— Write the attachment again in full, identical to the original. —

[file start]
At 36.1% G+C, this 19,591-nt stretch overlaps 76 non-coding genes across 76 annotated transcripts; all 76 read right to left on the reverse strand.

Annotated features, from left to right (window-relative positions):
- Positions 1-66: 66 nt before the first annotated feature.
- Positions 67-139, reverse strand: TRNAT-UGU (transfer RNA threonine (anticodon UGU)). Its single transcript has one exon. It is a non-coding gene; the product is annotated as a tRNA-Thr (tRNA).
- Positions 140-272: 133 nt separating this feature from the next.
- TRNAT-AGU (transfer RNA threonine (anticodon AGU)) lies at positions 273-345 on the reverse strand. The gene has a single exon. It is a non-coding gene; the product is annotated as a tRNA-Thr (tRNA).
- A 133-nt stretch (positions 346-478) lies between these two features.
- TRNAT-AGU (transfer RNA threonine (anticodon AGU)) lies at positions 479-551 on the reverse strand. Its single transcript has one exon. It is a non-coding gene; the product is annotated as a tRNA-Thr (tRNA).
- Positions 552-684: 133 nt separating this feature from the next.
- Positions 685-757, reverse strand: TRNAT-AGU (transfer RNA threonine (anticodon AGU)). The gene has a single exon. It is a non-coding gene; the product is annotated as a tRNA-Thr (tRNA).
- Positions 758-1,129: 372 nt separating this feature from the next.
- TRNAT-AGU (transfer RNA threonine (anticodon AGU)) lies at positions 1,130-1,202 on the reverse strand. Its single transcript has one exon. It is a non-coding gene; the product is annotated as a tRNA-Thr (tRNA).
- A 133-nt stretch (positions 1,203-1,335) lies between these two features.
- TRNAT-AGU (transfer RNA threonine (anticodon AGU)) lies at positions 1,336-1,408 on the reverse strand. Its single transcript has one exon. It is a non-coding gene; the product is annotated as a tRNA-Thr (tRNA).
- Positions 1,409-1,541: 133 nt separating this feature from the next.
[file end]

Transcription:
At 36.1% G+C, this 19,591-nt stretch overlaps 76 non-coding genes across 76 annotated transcripts; all 76 read right to left on the reverse strand.

Annotated features, from left to right (window-relative positions):
- Positions 1-66: 66 nt before the first annotated feature.
- Positions 67-139, reverse strand: TRNAT-UGU (transfer RNA threonine (anticodon UGU)). Its single transcript has one exon. It is a non-coding gene; the product is annotated as a tRNA-Thr (tRNA).
- Positions 140-272: 133 nt separating this feature from the next.
- TRNAT-AGU (transfer RNA threonine (anticodon AGU)) lies at positions 273-345 on the reverse strand. The gene has a single exon. It is a non-coding gene; the product is annotated as a tRNA-Thr (tRNA).
- A 133-nt stretch (positions 346-478) lies between these two features.
- TRNAT-AGU (transfer RNA threonine (anticodon AGU)) lies at positions 479-551 on the reverse strand. Its single transcript has one exon. It is a non-coding gene; the product is annotated as a tRNA-Thr (tRNA).
- Positions 552-684: 133 nt separating this feature from the next.
- Positions 685-757, reverse strand: TRNAT-AGU (transfer RNA threonine (anticodon AGU)). The gene has a single exon. It is a non-coding gene; the product is annotated as a tRNA-Thr (tRNA).
- Positions 758-1,129: 372 nt separating this feature from the next.
- TRNAT-AGU (transfer RNA threonine (anticodon AGU)) lies at positions 1,130-1,202 on the reverse strand. Its single transcript has one exon. It is a non-coding gene; the product is annotated as a tRNA-Thr (tRNA).
- A 133-nt stretch (positions 1,203-1,335) lies between these two features.
- TRNAT-AGU (transfer RNA threonine (anticodon AGU)) lies at positions 1,336-1,408 on the reverse strand. Its single transcript has one exon. It is a non-coding gene; the product is annotated as a tRNA-Thr (tRNA).
- Positions 1,409-1,541: 133 nt separating this feature from the next.